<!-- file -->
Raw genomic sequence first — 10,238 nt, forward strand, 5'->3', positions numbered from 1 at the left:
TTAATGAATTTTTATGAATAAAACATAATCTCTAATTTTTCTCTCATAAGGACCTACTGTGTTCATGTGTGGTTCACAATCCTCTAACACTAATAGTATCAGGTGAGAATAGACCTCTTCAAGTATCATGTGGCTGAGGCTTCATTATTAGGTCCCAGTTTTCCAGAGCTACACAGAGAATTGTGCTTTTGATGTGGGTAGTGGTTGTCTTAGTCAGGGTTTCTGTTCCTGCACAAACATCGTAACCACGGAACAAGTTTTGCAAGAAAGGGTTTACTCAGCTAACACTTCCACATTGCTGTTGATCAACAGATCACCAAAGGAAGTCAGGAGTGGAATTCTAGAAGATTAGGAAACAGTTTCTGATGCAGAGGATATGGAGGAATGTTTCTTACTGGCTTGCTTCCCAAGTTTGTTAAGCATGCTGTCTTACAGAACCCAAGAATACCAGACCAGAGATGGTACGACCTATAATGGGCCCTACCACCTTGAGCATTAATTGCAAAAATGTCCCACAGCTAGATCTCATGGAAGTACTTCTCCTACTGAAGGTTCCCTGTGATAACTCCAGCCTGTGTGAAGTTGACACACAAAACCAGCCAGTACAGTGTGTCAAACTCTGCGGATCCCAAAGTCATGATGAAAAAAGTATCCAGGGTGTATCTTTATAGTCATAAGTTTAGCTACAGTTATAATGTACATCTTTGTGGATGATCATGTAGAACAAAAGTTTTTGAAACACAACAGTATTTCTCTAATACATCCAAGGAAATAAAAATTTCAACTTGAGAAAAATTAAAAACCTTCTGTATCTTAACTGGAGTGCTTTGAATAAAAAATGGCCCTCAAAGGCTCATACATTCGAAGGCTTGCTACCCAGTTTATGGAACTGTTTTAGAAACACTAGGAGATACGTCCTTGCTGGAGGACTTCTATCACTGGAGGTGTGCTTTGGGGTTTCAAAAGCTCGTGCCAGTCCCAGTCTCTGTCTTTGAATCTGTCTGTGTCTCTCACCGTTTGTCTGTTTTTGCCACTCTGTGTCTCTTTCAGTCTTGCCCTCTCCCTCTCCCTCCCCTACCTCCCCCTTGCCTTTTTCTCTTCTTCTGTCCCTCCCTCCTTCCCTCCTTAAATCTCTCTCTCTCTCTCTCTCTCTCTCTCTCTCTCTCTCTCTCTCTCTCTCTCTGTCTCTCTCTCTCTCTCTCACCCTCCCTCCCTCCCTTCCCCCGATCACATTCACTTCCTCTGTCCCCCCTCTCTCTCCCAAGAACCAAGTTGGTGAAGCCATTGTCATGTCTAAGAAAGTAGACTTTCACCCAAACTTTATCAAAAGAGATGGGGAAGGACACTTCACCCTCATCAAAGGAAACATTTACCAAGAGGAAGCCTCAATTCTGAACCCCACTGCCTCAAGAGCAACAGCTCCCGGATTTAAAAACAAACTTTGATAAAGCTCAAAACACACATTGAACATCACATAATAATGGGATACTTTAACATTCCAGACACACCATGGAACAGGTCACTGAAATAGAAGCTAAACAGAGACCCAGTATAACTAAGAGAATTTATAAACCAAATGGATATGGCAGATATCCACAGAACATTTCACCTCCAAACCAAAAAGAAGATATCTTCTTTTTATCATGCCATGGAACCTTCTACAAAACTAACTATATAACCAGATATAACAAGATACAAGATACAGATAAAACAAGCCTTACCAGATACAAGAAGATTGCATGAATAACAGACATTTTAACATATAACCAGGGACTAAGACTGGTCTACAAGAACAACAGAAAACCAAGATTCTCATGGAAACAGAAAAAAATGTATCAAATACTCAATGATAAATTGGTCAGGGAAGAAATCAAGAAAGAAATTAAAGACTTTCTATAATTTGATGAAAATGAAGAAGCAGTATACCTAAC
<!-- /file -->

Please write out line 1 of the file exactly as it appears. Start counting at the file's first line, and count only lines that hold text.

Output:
Raw genomic sequence first — 10,238 nt, forward strand, 5'->3', positions numbered from 1 at the left: